As writers, we are creative people, yet even creative people can sometimes find themselves stuck for ideas. What do you do when you are drawing a blank, or suffering from “writer’s block”?
As Catholic writers, we know that our creativity is a gift from God, so that should be the main and first source we turn to for inspiration. I always find praying to the Holy Spirit before I start writing helps the process. Sometimes, if I’m working under the pressure of a looming deadline, those prayers can become quite desperate: “Holy Spirit, I need help now!” Other times, it is a much more relaxed, “Dear Holy Spirit, please enlighten me as I write.”
While I am certain if He wanted to, the Holy Spirit could dictate the world’s finest manuscript through my fingers, that doesn’t seem to be the case (at least not yet!) The Holy Spirit helps me a great deal, but I still seem to be the one who needs to go out and do the leg work. That includes reading, taking notes and keeping my eyes open when I am out in the world for ideas that I can use in my writing. It also means I need to write those ideas down, even if it is on a scrap piece of paper, so that I don’t forget them.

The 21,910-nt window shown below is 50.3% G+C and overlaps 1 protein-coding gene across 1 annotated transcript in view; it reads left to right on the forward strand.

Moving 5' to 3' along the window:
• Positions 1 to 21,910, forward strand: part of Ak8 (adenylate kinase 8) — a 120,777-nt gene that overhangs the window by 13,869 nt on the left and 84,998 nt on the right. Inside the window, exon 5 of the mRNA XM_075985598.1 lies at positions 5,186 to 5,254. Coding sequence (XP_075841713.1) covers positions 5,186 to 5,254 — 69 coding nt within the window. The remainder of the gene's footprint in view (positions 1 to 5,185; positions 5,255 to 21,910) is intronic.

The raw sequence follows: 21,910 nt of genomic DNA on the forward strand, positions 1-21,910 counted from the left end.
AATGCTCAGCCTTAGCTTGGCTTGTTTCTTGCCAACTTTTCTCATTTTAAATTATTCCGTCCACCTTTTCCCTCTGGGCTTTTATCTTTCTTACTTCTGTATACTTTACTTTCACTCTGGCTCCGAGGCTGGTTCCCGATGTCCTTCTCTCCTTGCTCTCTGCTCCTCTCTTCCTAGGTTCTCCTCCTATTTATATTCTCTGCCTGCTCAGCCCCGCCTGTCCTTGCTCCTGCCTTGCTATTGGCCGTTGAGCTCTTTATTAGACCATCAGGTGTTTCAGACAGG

I also need to make the time to sit down and be creative. While being creative on a schedule seems counterintuitive (after all, shouldn’t inspiration be something spontaneous?) it actually helps to know that I have a time set aside for writing. With nothing else on my schedule at that time, it means that I am focused on the task at hand, and am less likely to be distracted by the other hundred and two things on my to-do list. Still, when that time comes, I sometimes find myself at a loss for ideas.
I recently read The Muse is In: An Owner’s Manual to Your Creativity. This is a fun, colorful book by Jill Badonsky designed to encourage one’s natural creative juices. She offers a collection of ideas for projects (one for each day of the year), wonderful quotes by creative people to keep you going when all seems lost, and ways to conquer those parts of our personalities that work against our creative process such as fear, perfectionism, being overwhelmed, self-sabotage, and procrastination.
The Muse is In offers inspiration and encouragement. It is all about the process, as opposed to the end result. If you find you are in a place where the well of inspiration is a bit dry, I definitely recommend it. Pray to the Holy Spirit, and then read this book, and I can almost guarantee your next creative idea will be at your fingertips!